Asian shares advance despite weaker factory data, outbreaks
BANGKOK (AP) — Shares were mostly higher in Asia on Wednesday despite new data showing factory activity slowed this month as virus outbreaks disrupted shipping at some Chinese ports.
Markets advanced in Tokyo, Shanghai, Sydney and Seoul but edged lower in Hong Kong.
Japan, South Korea, and China all released data that “erred on the side of slightly disappointing,” Jeffrey Halley of OANDA said in a commentary, adding that “it looks like softening demand from key export markets, exacerbated by chip shortages and logistic logjams, are muting orders across many sectors.”
Japan’s industrial output fell 5.9% in June from the month before while South Korean production fell 0.7%.
A key measure of Chinese factory activity, the purchasing managers index, remained just barely in a state of expansion.
Pandemic precautions due to outbreaks of coronavirus at some ports in southern China have been disrupting shipping, analysts say.
Some signs of weakness can reassure investors worried that central banks and governments might withdraw the lavish support for markets that has powered them to record highs after a slump early in the pandemic.
Tokyo’s Nikkei 225 index was just 8 points higher, at 28,821.21. The Kospi, in Seoul, gained 0.5% to 3,302.25 and the Shanghai Composite index edged 0.2% higher to 3,581.72. Sydney’s S&P/ASX 200 surged 0.7% to 7,351.50.
In Hong Kong, the Hang Seng index fell 0.2% to 28,948.75. Shares rose in India and and Taiwan.
The biggest data release this week will be Friday’s U.S. jobs report for June. Economists expect it to show American employers created 675,000 more jobs than they cut, with the unemployment rate falling to 5.7%.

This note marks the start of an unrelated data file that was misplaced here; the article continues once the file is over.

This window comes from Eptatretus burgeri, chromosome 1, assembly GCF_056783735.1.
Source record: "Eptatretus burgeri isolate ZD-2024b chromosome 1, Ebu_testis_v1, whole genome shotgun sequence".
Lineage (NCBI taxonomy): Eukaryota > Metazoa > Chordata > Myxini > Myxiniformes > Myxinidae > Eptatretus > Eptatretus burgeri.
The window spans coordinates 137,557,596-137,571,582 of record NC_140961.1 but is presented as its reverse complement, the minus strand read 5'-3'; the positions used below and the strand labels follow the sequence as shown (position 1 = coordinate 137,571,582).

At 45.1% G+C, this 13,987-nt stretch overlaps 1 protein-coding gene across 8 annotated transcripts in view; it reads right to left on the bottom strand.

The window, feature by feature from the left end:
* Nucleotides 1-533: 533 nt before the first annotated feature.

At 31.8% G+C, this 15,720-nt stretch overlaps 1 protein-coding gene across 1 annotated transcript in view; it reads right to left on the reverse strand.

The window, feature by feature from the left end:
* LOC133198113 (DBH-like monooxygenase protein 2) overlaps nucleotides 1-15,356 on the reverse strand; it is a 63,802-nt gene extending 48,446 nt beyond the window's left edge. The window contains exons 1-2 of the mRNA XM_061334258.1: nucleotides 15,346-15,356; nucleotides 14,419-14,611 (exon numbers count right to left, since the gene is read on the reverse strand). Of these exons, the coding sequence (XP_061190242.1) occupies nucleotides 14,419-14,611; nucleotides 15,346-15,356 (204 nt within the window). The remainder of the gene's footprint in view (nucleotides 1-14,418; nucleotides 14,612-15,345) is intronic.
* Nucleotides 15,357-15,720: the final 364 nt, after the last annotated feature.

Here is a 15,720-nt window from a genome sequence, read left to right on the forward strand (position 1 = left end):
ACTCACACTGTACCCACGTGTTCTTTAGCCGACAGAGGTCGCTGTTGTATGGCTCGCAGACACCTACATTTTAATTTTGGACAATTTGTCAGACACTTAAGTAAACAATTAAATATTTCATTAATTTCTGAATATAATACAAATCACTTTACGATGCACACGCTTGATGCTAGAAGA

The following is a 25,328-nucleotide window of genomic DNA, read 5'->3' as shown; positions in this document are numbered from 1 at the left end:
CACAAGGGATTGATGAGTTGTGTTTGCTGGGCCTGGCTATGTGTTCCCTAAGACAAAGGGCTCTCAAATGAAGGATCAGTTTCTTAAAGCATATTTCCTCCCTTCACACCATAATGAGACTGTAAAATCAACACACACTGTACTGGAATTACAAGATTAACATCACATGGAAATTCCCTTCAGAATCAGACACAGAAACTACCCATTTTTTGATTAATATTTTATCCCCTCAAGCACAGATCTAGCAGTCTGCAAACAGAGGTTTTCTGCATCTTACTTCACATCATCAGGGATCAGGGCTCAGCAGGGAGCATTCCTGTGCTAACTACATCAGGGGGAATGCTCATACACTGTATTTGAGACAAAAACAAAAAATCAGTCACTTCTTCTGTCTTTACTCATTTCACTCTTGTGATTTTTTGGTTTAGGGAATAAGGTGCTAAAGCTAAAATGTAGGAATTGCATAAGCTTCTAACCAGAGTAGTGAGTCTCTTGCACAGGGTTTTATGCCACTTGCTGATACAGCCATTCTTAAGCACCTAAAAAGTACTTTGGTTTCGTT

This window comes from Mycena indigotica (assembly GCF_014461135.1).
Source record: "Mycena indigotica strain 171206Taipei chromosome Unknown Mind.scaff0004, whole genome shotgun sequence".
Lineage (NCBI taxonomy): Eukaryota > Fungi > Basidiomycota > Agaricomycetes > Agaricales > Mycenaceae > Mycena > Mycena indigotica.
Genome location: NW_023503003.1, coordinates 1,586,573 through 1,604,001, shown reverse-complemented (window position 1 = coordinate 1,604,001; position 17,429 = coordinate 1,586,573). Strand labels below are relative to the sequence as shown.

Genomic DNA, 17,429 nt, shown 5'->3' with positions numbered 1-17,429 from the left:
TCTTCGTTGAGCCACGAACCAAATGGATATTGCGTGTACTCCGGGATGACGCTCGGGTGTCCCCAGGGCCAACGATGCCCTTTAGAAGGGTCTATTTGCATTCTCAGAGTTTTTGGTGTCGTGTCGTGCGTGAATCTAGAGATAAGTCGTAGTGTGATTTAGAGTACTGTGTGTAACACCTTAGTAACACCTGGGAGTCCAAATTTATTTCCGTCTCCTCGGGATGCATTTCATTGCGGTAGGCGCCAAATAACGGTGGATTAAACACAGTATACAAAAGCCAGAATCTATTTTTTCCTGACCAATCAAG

Job growth has been choppy recently, with gains falling disappointingly short of economists’ expectations in recent months. That’s key because the Fed is likely to keep up its support for the economy through low interest rates as long as the job market looks like it needs help.
Pending Friday’s update, markets were listless Tuesday.
The S&P 500 inched up less than 0.1% to 4,291.80, adding to its all-time high set a day earlier. More stocks fell than rose within the index, but gains for tech companies made up for weakness for banks and utilities.
The Dow Jones Industrial Average also edged less than 0.1% higher, to 34,292.29. The Nasdaq composite added 0.2% to 14,528.33.
Stocks have set their recent records on optimism that the economy is strengthening and that the Federal Reserve will keep interest rates low for a while longer.
A report released Tuesday showed a measure of confidence among U.S. consumers is continuing to rise, beating economists’ expectations for a slight decline. That’s key for an economy made up mostly of spending by consumers.
A separate report showed that home prices across the country rose again in April, continuing their blistering pace.
With one day left in June, the market is getting ready to close out a strong first half of the year. The S&P 500 is on track for a gain of 14.3%, more than double its average for a full year, going back to the start of the millennium.
Major banks announced plans to return billions of dollars to their shareholders through dividend increases and stock buybacks after passing the Federal Reserve’s most recent “stress tests.”
The central bank has stuck by its position that high inflation is likely to be only temporary. That would allow it to keep interest rates low for longer than it otherwise would.
Long-term bond yields have leveled out after jumping earlier in the year in part because of inflation concerns. The yield on the 10-year Treasury was steady at 1.48%.
In other trading, U.S. benchmark crude oil gained 44 cents to $73.42 per barrel in electronic trading on the New York Mercantile Exchange. It gained 7 cents to $72.98 per barrel on Tuesday. Brent crude, the international standard, picked up 34 cents to $74.62 per barrel.
The U.S. dollar was trading at 110.49 Japanese yen, down from 110.52 yen. The euro rose to $1.1903 from $1.1898.
AP Business writers Damian J. Troise and Stan Choe contributed.
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